If your credit score is 580 – 619, Rocket Mortgage® requires that you have a housing expense ratio no higher than 38% and an overall DTI no higher than 45%. Unless you’ve had something like a bankruptcy or foreclosure in the past, in most other instances, your qualifying DTI is based on what VA underwriting systems will approve.
Is It Bad To Buy A House With A High DTI?
There’s a reason Fannie Mae and Freddie Mac no longer buy home loans issued to borrowers with a DTI over 50%. Before the 2008 financial crisis, there was no requirement for lenders to consider an applicant’s ability to repay their mortgage loan. In fact, there were very few requirements for the loans these government-sponsored enterprises would purchase.
Regulations put into place after the recession require lenders to consider an applicant’s ability to repay, and DTI is its best predictor. The financial stress of carrying heavy loan debt can take a significant toll and leave borrowers at risk of mortgage default and a foreclosure action against the home.
Because the VA insures loans made to eligible service members, lenders are able to take more risk on applicants with higher debt levels than they might otherwise be. Still, it does no one any good to approve a mortgage that, in all likelihood, the home buyer will not be able to afford. Beyond what a lender says you can spend, you have to consider your budget and comfort level.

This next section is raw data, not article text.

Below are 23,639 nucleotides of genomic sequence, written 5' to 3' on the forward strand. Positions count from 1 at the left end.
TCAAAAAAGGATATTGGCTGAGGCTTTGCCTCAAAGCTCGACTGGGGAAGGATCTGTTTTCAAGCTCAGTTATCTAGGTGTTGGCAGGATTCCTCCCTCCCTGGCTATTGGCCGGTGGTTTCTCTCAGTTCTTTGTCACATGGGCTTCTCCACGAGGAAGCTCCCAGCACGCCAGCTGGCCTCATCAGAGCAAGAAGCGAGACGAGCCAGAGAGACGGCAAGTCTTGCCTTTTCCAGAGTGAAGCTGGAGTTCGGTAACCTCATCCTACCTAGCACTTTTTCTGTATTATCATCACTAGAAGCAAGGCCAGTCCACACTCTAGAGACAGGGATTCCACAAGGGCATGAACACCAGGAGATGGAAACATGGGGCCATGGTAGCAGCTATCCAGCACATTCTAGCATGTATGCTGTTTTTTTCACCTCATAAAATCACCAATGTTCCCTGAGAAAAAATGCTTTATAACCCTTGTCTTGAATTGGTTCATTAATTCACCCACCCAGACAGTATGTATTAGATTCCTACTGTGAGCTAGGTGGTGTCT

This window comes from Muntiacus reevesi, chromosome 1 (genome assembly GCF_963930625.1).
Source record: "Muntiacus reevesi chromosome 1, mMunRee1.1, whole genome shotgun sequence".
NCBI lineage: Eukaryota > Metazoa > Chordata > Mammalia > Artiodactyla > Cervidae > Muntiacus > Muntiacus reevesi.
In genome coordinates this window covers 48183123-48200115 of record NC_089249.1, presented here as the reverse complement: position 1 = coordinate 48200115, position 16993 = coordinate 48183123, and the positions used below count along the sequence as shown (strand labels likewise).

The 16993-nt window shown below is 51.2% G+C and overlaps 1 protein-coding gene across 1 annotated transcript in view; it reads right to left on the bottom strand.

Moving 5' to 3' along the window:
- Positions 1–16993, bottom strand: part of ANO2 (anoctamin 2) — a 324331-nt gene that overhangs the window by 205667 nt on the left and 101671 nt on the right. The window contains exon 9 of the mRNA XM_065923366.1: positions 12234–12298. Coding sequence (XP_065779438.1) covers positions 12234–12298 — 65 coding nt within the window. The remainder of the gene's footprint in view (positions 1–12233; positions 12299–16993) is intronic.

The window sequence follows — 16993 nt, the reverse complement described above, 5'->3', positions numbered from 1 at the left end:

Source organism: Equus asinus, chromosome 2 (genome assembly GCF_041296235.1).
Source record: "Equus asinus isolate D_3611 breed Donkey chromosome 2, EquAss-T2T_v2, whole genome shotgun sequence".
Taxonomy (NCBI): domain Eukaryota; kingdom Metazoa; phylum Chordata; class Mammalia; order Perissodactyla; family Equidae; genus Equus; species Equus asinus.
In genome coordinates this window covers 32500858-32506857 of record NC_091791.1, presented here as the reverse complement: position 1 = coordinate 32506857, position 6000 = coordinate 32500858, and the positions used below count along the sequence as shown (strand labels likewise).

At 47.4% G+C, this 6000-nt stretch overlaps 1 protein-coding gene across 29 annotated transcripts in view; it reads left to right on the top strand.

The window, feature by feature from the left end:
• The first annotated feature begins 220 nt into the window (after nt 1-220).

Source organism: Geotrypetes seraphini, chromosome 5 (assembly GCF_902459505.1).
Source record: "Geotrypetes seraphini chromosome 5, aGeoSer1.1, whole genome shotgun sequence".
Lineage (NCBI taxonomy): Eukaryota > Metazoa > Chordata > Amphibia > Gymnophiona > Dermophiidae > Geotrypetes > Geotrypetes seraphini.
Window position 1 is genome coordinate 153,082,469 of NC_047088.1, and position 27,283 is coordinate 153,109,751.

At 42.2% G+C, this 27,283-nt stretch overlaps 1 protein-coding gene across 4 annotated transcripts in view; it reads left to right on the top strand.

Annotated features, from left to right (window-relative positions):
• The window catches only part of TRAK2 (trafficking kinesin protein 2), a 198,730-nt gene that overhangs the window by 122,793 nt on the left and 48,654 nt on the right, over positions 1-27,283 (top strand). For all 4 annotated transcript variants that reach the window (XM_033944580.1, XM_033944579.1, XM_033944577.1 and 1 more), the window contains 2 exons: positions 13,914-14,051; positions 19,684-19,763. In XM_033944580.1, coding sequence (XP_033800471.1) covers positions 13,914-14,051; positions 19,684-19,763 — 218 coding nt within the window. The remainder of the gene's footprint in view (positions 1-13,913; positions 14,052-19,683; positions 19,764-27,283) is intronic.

What Should I Do If I’m Applying For A VA Loan And I Have A High DTI?
The first step is to apply for approval or talk with a mortgage expert about whether you are a candidate for a loan. If it looks like your DTI is too high, you can either reduce your debts or increase your income to reduce your DTI percentage.
Reduce Your Debts
Reducing your debts before applying for your VA loans, if your circumstances allow you to put off searching for a new home, will significantly improve your chances of getting approved. There are plenty of strategies to help you pay down your debts quickly. However you decide to do it, the important thing is to make reducing your primary debt your mission for the next year.
Refinance To Consolidate Your Debts
If you already own a home that you purchased with a VA loan, you might be able to benefit from a VA refinance. If you can qualify for a lower interest rate than you were originally approved for, you might benefit from a VA IRRRL Streamline refinance. Service members may benefit from looser credit score or DTI requirements for this type of refinance.
You might also have built enough home equity to qualify for a VA cash-out refinance loan. A cash-out refinance for debt consolidation purposes allows you to take some of the equity out of your home to repay your debts and consolidate multiple payments into one, low-interest monthly payment.
Raise Your Income
You can get a new – or second – job, ask for a raise or start a side hustle. Make sure you dedicate all that new income toward paying off your current debt.
The Bottom Line: VA Loans Have Flexible Requirements To Get More Service Members Into Their New Homes
VA loans are generally the most advantageous loans available for borrowers, and lenders will give eligible applicants every benefit of the doubt possible. That includes taking a lenient view of high DTI ratios without allowing a service member to make an ill-advised decision about how much home they can afford.
Ready to apply for your VA home loan? Apply online now and find out what you qualify for. You can also give us a call at (833) 230-4553.